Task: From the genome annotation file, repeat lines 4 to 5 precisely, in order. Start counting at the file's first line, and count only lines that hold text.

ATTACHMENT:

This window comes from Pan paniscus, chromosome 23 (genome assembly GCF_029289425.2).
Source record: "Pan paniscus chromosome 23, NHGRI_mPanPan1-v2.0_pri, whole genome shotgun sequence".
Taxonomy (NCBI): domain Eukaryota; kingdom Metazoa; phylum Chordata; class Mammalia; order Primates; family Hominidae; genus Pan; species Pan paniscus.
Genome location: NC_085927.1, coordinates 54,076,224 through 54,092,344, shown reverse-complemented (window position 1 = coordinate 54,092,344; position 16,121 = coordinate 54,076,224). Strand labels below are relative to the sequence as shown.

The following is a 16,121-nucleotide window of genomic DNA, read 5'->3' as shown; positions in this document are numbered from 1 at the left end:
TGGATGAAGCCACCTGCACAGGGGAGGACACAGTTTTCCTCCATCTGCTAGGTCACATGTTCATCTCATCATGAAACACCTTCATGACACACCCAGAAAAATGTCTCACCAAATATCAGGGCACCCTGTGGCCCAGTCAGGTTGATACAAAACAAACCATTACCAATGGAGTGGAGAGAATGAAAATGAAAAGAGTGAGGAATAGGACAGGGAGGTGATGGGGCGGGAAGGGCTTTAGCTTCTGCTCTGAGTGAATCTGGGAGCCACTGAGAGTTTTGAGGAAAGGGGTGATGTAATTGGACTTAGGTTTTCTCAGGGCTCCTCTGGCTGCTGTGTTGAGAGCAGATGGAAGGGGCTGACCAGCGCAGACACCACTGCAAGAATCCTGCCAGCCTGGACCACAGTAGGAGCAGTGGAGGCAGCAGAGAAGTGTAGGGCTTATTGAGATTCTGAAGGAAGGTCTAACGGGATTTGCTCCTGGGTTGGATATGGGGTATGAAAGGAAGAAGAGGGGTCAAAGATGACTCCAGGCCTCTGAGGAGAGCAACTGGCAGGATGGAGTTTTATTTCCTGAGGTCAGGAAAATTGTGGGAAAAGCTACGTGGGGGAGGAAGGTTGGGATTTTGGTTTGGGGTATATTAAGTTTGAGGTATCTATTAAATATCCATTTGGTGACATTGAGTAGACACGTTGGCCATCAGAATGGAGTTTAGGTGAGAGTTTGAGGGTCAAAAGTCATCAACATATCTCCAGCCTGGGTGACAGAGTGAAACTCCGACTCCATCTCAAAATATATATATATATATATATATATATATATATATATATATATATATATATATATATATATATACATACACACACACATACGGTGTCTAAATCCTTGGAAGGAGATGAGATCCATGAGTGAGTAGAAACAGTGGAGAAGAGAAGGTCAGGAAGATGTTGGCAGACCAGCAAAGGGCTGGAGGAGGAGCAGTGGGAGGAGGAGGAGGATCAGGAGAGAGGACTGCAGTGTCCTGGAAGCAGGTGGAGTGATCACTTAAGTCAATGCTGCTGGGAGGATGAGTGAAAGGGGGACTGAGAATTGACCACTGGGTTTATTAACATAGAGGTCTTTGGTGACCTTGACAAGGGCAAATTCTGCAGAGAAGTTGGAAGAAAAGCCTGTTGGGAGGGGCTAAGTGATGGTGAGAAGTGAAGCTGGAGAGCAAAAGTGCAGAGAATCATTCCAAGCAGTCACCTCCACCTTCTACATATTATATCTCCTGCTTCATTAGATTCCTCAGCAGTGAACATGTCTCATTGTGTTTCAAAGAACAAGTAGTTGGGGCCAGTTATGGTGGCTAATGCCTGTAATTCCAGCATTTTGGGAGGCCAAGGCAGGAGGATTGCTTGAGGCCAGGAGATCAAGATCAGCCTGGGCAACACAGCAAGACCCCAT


Genome location: NC_085927.1, coordinates 54,076,224 through 54,092,344, shown reverse-complemented (window position 1 = coordinate 54,092,344; position 16,121 = coordinate 54,076,224). Strand labels below are relative to the sequence as shown.

The following is a 16,121-nucleotide window of genomic DNA, read 5'->3' as shown; positions in this document are numbered from 1 at the left end: